Before the 1980s public sector workers were genuinely worse paid on average than the private sector, so job stability and a good pension were their compensation. The (Thatcher-driven) 1980s recession saw private sector pay frozen or even reduced, while public sector pay continued to increase. The (Major-driven) 1990s recession saw the same thing happen again. As a result, average public sector pay has now overtaken that of the private sector.

    Now that the early ‘compensating’ factors are no longer needed to balance the sectors it is only fair that, in this time of economic hardship for EVERYONE, public sector workers should lose at least part of their unsustainably high pensions. Job stability for the public sector is still pretty good compared to the private sector, but eventually it will become a thing of the past for everyone.

  • Nev

    Actaually, it is not so much that public sector pensions are high – they are not, the average pension is only a few hundred pounds a month.

    It is that governments of all shades have calmly sat back and watched the British private pension sector being simply demolished over the last decade. Scheme after scheme is closing down and nothing is being done about it.

    The power to prevent these final salary scemes being closed has always been in the Teasurys hands, a stroke of the pen could have altered the accounting rules, or abolished Browns tax take, or simply made a final salary scheme a statutory requirement.

    The furore over public pensions is a red herring to obscure this destruction of traditional pension schemes. The security of a final salary sheme used to be commonplace. Cold winds of poverty will blow on us all, but not our elected leaders, their pensions are extremely generous and well protected.

  • GM

    #15 David, I can tell you as an ex-local gov employee, that that time has already arrived.

    I myself was not in the government scheme as I knew my employment would be brief ( ended up being several years, you live and learn ) my mother is still employed by the local government yet the sheer numbers imo clearly show that continuing the current scheme is unsustainable and so questions of fairness are reduced to an almost irrelevence.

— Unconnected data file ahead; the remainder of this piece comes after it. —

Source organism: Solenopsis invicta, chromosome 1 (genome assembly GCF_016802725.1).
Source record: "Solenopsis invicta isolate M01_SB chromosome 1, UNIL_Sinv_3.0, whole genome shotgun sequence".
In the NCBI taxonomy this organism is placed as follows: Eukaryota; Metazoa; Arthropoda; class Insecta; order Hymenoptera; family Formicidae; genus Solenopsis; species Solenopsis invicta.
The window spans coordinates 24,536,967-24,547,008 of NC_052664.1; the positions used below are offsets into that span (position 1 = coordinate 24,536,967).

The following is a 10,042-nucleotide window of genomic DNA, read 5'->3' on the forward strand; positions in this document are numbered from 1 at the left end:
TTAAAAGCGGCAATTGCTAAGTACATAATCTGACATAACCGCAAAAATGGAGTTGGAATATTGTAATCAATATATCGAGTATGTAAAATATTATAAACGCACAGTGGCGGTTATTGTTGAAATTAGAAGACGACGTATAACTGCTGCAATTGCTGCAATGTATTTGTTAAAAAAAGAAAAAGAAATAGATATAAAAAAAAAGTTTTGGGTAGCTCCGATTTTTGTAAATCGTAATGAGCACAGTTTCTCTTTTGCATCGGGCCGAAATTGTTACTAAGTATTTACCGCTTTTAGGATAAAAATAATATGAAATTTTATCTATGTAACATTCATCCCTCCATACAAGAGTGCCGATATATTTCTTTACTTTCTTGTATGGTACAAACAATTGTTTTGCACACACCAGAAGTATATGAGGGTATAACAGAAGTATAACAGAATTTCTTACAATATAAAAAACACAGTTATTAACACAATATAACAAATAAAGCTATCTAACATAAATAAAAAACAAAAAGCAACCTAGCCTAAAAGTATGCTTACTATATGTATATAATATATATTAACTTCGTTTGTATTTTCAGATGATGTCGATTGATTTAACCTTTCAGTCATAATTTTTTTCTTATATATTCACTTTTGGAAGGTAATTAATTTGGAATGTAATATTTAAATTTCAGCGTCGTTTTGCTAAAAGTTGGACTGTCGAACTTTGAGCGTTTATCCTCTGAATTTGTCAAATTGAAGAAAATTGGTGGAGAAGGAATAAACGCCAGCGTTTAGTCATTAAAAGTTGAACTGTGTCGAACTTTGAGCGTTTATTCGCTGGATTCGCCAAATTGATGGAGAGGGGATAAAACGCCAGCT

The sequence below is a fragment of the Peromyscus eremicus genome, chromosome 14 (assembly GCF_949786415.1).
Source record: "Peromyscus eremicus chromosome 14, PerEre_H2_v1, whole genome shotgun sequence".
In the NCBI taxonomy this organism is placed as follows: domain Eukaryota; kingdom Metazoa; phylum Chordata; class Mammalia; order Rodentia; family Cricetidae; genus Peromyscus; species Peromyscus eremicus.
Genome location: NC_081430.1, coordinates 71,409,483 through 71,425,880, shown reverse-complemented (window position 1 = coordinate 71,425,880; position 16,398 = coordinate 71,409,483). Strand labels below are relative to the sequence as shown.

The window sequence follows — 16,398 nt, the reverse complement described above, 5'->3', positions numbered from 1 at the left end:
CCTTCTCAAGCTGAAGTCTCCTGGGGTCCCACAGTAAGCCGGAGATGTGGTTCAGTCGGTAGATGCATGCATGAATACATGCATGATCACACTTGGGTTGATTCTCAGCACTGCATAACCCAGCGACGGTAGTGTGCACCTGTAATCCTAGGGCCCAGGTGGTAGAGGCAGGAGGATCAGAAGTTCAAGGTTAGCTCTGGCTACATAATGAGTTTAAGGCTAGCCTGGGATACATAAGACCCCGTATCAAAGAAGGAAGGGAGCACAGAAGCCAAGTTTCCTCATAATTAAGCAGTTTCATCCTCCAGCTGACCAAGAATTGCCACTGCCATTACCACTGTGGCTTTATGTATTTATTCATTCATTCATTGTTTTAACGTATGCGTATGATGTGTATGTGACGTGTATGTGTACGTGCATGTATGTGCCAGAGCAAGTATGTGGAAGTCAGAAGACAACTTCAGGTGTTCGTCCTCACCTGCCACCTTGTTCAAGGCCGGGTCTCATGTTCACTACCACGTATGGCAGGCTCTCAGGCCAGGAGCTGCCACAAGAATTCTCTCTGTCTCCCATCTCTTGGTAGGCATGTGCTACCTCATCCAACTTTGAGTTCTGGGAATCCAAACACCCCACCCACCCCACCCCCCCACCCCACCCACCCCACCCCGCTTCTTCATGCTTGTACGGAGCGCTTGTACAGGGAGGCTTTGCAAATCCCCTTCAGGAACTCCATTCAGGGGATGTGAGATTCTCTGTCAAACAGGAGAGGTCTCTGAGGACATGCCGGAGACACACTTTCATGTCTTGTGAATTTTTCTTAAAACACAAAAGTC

Clearly both the economics and the projected demographics mean change must come, however from my inside experience I’m fairly confident that the huge jobs cull that has already started will significantly reduce the stress on the future economy.

  • GM

    What should imo be practised immediately is for any new employees to be put on a more fiscally responsible scheme and then look to extend that to employees of say less than 6-10 years time served and/or all under the age of 40.

    It would be unfair at this point to expect elder and long served employees to bear the brunt of any cuts as they are, due to age, unable to significantly adjust in time before their retirement and have in many cases been through the significantly poorer paid years.

  • GM

    I would also point out that the majority of civil servants in fact do not get anywhere near the annual salaries mentioned in both the video and subsequent comments.

    When discussing Public Workers, it is often to those outside of ublic Service the Teachers, Nurses, Police and Firemen that people think of. What many do not realise is that many of the ‘lesser known jobs come with significantly less pay.

    Think Carers ( elderly, child, handicapped, mentally ill ) school dinner ladies, housing wardens, benefits office, drug/alcohol abuse teams etc etc.

    Many of these folk are on considerably less than twenty thousand pounds and few will ever get to a full thirty years service as hypothetically imagined here due to either the aforementioned jobs cull or more likely the extreme stressful nature of their jobs dealing with very demanding members of society.

  • wiggs

    Mr McDonut seems to be revelling in the prospect that he will enjoy
    a fatter pension than equally hard working private sector employees.
    I think he misses the point-Tim Bennett didn’t carp on about the unfairness- he points out simply that these unfunded commitments to pay a guaranteed income(often index linked) is simply unsustainable. There will not be enough tax collected, because there will be fewer taxpayers relative to pensioners – it’s got nothing to do with right wing, left wing or any other wing.
    What’s going to happen to your pension cheque Mr McDonut when
    the tax take simply isn’t enough to cover the payments the govt need to make in future years? Simples….they won’t pay you, pension payments are likely to be the first, not the last IOU’s which won’t be met. Feeling smug about having a civil service pension rather than the pittance we can expect from the private sector may be a feeling you can enjoy for the short term – but long term…be afraid, be very afraid!